BEETHOVEN: Complete String Quartets, Vol. IV = String Quartet No. 1 in F Major, Op. 18, No. 1; String Quartet No. 14 in C-sharp Minor, Op. 131 – Quartetto di Cremona – Audite multichannel SACD 92.683, 67:45 (5/12/15) [Distr. by Naxos] ****:
Some twenty-six years separate the composition of the two Beethoven string quartets inscribed here (12-15 March 2014) by the Quartetto di Cremona; but even as early as the set of six quartets of Op. 18, Beethoven demonstrates a power of concentrated expression that well anticipates the economy of means he demonstrates later. Beethoven opens – though not published in their actual chronology of conception – his Op. 18 set with the Quartet in F major, written in 1798/99 at the behest of his patron and friend, Prince Lobkowicz. Despite the mellifluous pastoral key, the music draws a long line from the brilliantly-crafted first and last movements to the dark hues of the Adagio, apparently inspired by the tomb scene from Shakespeare’s Romeo and Juliet. Even within the framework of the traditional form, Beethoven’s quartet début achieves a maximum of moods and stylistic variety.
The crisp articulation of the Cremona group’s playing highlights how thoroughly well-distributed lie Beethoven’s voice parts. The quick gesture of the first motif picks up a series of syncopations and ripe modulations, especially in the viola (Simone Gramaglia) and cello (Giovanni Scaglione). As the music develops, first violin Cristiano Gualco enjoys a decidedly concertante role, quite virtuosic.
The D Minor Adagio affettuoso ed appassionata plays as a piece of program music, a powerful testimony to Beethoven’s protracted admiration for the Shakespearean dramatic world. If Romeo has indeed entered Juliet’s tomb, he does so among some disturbing, passing harmonies Bartok would relish, especially in the latter viola part. The relative quietude of the Scherzo presents another surprise in the Beethoven canon. True, Beethoven tosses in a sforzato, jagged accent, or skipping octave passage along the way, but the Cremona ensemble imbues these elements with a fervent freshness. The Trio bustles with rustic energy, rife with passing drone effects. The Quartetto di Cremona avoids the trap of playing the final movement Allegro too quickly. The suave combination of lyric beauty and deft polyphony has been preserved with astonishing clarity and spacious forward motion.
Beethoven’s Quartet Op. 131 of 1826, generally perceived as a peak within his chamber music, proffers an experimental aesthetic, even though its contemporary works, the Ninth Symphony and the Missa solemnis, remain essentially Classical. We pass through seven sections of diverse tone and character without breaks in between; a brooding fugue stands alongside a sensitive adagio, and a folk tune presto lies next to a restless finale. Beethoven meant the work for the Viennese violinist Ignaz Schuppanzigh, whose quartet set the professional playing standard for several generations to follow. Schubert, prior to his untimely death, requested a hearing. Bartok considered this labyrinthine work bedtime reading.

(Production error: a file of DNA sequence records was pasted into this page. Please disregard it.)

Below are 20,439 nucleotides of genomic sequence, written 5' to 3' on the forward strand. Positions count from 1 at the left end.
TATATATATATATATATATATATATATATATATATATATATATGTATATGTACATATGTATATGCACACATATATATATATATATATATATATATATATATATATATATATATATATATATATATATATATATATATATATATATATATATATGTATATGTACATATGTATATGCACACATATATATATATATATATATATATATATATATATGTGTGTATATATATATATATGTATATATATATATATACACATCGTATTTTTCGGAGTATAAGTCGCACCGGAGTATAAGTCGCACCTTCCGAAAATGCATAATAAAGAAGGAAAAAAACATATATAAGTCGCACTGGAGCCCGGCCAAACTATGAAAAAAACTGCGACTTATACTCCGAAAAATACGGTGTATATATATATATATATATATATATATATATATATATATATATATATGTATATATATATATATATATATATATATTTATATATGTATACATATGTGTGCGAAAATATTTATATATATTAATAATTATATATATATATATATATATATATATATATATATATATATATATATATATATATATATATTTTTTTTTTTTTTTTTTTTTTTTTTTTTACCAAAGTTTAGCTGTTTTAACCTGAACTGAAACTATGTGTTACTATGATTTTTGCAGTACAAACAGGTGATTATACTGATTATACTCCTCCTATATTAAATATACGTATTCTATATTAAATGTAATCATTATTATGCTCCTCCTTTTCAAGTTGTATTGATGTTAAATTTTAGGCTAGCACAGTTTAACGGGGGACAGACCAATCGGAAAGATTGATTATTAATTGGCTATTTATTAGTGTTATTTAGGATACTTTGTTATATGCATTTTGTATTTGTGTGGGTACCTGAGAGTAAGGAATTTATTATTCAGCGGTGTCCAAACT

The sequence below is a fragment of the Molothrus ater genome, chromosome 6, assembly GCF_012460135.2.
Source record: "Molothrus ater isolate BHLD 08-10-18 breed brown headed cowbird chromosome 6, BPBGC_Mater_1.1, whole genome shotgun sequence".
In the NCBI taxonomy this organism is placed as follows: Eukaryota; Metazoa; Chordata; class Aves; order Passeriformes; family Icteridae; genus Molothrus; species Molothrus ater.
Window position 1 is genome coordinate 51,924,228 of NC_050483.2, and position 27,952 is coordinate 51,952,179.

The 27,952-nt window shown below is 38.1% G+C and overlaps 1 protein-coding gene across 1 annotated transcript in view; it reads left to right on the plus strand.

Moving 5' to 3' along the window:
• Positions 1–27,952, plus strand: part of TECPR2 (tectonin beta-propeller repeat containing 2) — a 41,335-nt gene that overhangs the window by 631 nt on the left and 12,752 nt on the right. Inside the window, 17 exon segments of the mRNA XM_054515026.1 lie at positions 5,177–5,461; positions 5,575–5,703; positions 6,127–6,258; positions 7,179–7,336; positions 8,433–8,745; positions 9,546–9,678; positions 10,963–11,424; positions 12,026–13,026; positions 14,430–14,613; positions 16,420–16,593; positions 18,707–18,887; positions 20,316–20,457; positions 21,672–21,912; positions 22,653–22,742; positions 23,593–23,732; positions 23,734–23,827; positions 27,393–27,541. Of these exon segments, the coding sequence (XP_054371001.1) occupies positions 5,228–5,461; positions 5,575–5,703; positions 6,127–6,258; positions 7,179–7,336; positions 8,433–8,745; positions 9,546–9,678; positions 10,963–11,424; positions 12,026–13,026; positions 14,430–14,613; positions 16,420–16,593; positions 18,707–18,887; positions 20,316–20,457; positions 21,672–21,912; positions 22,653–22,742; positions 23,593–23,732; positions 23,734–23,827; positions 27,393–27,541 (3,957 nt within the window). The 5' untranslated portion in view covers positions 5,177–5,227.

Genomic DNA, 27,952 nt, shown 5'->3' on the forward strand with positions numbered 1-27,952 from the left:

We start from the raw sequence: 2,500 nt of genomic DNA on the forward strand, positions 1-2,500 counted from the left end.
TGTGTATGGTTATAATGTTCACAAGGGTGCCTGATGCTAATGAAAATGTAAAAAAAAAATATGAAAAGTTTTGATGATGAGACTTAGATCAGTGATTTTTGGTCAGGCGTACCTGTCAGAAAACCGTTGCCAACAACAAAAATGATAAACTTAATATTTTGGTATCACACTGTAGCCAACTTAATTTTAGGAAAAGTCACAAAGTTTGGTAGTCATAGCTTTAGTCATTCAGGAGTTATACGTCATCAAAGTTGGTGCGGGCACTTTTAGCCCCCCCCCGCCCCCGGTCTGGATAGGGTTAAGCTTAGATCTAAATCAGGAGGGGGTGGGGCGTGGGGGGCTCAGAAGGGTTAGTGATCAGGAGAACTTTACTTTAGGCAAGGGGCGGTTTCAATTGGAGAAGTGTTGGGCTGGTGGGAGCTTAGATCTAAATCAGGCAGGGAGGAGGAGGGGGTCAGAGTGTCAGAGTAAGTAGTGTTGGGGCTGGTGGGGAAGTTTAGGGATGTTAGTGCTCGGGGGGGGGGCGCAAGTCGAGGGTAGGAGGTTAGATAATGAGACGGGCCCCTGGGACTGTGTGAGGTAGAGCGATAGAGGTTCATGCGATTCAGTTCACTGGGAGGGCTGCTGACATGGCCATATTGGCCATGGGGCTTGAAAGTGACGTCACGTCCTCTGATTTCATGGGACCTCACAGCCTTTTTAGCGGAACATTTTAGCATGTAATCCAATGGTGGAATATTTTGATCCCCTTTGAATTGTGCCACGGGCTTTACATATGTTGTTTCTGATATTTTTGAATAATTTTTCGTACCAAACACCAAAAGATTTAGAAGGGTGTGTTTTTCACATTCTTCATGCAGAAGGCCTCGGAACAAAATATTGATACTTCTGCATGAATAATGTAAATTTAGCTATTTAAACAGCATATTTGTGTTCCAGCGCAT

The daunting character of this monolithic work consists, partly, in its fluid amalgamation of disparate affects, techniques, and textures, its rare combination of studied progression and brilliant moments of improvisation. The virtually cosmic character of the opening fugue has the Quartetto di Cremona concentrating on every line, independent and collaborative. The molto espessivo marking infiltrates the lower voices as well as the two high violin parts. Like his Appassionata Sonata, this music has its Neapolitan chordal structures, often utilized as a lever to move us to a brighter tonality, D Major. The succeeding Allegro molto vivace attends to a more joyful lyricism, with pointed playing from violin Gualco and viola Gramaglia. The eleven-measure Allegro moderato, in b minor, modulates to E Major, which we feel in terms of a diaphanous texture. Beethoven’s penchant for the theme-and-variations occupies his Andante fourth movement, proffering six variants and an incomplete seventh, music curiously marked by repose of spirit despite its mercurial shifts of tonic and dominant in each variant. The variation in muted chords proves most unearthly.
The shape of the duple-time E Major Presto movement may well have influenced Schumann, with his own taste for a scherzo whose Trio section appears twice, as though scherzo and rondo had been fused. The fleeting, color variety of this movement quite catches our collective breath. The sixth movement, a brief (28 measures) Adagio quasi un poco andante, opens in g-sharp minor, harmonically a kind of platform for the return to the c-sharp minor final Allegro. The fact that much of the harmonic continuity of the Op. 131 proves so “conventional” only increases its aural departure from anything like “the ordinary.” The ultimate transition to D Major as the conclusion of this epic journey testifies to Beethoven’s inherent optimism for the human spirit, and doubtess, established Mahler’s notion of “progressive tonality.”
[The hi-res surround is a perfect format for the string quartet, even though they are on the frontal soundstage rather than a performer to a speaker, as with Tacet’s SACDs and Blu-rays…Ed]
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